The weekly Union became the Manchester Daily Union. (with a period) on March 31, 1863. The afternoon Union became a morning Daily Union (dropping the "Manchester"). Although the Union began as a Democratic paper, by the early 1910s it had been purchased by Londonderry, NH politician Rosecrans Pillsbury, a Republican.

Office of the Manchester Daily Union and its publisher Campbell & Hanscom in 1877.

In October 1912, the competing Manchester Leader was founded by Frank Knox and financed by then-Governor Robert P. Bass, a member of the Progressive (or Bull Moose) Party who was attempting to promote the Progressive cause in New Hampshire. The newspaper was so successful that Knox bought out the Union, and the two newspapers merged under one company, the Union-Leader Corporation, in July 1913. Owing to Pillsbury's stake in the new company, Knox moved his paper politically to the right, and the Manchester Union-Leader became a moderate, generally pro-business, Republican newspaper.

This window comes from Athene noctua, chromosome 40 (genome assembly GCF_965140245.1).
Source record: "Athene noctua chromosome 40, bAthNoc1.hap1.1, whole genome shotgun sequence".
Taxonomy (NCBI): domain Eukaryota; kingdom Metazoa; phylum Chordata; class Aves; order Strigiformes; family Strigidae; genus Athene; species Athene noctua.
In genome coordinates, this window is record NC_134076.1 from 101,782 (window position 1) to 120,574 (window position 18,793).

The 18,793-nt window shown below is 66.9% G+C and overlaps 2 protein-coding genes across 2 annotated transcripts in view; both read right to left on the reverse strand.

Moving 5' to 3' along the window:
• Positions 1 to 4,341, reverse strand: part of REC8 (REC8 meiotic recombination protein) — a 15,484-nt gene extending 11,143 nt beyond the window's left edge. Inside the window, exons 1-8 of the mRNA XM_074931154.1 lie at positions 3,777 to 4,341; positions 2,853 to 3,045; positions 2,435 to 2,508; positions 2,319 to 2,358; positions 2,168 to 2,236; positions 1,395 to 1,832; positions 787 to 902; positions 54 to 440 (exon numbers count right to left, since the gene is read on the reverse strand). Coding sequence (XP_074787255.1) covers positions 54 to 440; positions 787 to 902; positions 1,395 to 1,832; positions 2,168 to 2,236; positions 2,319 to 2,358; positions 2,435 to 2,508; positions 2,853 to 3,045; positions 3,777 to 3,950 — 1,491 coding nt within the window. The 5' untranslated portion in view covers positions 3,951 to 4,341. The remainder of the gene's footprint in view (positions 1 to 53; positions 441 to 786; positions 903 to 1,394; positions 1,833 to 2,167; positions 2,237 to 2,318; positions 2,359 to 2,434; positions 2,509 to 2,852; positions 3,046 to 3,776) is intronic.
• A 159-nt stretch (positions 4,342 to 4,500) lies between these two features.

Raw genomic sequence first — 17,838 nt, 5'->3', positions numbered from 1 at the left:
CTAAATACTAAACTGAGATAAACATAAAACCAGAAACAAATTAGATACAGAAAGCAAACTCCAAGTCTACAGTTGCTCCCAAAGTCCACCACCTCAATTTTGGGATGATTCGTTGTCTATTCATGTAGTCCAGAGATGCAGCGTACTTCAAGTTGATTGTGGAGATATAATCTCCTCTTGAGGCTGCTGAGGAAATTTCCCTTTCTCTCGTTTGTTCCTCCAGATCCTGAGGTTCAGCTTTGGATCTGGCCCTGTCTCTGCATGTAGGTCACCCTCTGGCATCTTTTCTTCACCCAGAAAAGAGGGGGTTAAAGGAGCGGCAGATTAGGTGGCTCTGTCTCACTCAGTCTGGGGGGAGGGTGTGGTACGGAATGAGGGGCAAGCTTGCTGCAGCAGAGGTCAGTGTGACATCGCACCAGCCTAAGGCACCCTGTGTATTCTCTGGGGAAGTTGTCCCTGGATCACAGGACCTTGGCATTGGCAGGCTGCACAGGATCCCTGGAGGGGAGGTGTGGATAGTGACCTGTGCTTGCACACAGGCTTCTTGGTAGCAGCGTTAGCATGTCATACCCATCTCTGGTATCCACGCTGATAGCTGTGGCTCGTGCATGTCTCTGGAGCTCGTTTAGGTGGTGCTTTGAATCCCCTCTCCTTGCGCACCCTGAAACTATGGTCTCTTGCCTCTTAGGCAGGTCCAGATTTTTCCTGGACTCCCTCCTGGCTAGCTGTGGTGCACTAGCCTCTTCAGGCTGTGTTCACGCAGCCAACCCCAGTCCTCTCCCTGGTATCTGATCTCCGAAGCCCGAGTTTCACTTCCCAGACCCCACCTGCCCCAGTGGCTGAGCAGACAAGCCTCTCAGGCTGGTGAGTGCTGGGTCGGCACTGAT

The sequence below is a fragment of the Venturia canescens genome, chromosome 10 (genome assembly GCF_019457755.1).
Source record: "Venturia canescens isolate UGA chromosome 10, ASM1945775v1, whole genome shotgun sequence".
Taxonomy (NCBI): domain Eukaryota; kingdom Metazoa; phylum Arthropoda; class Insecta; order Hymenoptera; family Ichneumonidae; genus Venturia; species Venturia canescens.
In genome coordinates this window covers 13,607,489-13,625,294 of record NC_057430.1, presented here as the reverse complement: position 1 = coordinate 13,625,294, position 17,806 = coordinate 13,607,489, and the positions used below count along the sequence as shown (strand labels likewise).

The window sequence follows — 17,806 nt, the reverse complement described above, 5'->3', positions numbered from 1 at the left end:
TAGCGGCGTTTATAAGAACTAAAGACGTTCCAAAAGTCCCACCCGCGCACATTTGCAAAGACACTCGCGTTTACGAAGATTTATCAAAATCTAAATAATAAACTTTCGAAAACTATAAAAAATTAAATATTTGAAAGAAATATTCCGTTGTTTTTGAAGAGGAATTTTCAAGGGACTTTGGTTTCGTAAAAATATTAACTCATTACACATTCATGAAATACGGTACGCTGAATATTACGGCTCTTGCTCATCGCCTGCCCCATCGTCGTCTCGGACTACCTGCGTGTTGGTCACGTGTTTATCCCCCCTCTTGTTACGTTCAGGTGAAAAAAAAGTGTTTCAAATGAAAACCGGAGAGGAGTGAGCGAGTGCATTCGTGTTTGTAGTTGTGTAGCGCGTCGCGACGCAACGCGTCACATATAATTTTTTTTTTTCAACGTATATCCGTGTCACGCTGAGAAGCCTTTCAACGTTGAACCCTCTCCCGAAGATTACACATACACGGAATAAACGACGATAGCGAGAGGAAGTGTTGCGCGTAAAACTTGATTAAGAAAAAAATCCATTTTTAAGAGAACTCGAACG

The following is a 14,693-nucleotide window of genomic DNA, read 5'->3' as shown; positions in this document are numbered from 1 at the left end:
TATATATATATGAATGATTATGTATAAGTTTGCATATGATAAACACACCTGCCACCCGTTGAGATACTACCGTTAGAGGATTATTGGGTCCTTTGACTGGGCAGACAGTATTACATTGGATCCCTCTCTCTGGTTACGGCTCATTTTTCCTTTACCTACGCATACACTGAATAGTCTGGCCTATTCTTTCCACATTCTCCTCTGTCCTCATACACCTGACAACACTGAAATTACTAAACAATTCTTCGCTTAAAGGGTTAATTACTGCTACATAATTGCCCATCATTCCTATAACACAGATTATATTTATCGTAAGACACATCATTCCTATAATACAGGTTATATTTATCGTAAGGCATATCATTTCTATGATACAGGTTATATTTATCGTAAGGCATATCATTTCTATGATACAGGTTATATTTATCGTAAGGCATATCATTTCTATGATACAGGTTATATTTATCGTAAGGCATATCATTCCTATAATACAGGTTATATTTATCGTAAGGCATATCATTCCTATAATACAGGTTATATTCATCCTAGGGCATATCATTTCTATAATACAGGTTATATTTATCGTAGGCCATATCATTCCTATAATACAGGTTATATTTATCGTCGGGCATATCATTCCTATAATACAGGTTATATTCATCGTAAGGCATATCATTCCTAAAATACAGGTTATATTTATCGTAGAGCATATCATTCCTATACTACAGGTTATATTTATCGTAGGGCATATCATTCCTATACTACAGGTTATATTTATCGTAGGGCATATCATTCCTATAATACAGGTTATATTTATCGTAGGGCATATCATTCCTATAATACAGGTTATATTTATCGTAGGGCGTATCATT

1916 advertisement for the then-separate Manchester Union and Manchester Leader papers.

Following Knox's death in 1944, William Loeb purchased the newspaper and moved it further to the right. He often placed editorials on the front page and supported highly conservative candidates for public office. He changed Manchester Union Leader to The Union Leader in the mid-1970s to emphasize the fact that it is the only statewide newspaper in New Hampshire.

The New Hampshire Sunday News was created in 1948 and later, after Loeb's failed attempts to start a Sunday edition of the Union-Leader failed, was purchased by the Union-Leader Corporation. It continues to be published under the banner of the New Hampshire Sunday News.